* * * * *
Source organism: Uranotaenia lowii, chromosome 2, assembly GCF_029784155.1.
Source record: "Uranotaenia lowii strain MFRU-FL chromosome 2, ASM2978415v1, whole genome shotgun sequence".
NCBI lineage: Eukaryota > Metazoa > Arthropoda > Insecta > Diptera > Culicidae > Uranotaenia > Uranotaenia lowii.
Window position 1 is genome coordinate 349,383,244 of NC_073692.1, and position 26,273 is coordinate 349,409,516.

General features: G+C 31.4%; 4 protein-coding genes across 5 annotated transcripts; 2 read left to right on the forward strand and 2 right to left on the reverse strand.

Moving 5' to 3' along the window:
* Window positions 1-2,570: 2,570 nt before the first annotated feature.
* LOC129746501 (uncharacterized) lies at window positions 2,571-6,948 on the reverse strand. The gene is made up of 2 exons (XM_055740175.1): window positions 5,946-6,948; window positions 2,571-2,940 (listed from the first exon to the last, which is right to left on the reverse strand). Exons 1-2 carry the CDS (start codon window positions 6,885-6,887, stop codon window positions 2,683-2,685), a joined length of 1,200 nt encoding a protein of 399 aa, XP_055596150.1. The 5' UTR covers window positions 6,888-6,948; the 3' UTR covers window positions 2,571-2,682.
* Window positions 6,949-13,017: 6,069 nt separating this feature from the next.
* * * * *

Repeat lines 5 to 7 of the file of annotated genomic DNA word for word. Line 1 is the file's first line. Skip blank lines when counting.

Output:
General features: G+C 31.4%; 4 protein-coding genes across 5 annotated transcripts; 2 read left to right on the forward strand and 2 right to left on the reverse strand.

Moving 5' to 3' along the window:
* Window positions 1-2,570: 2,570 nt before the first annotated feature.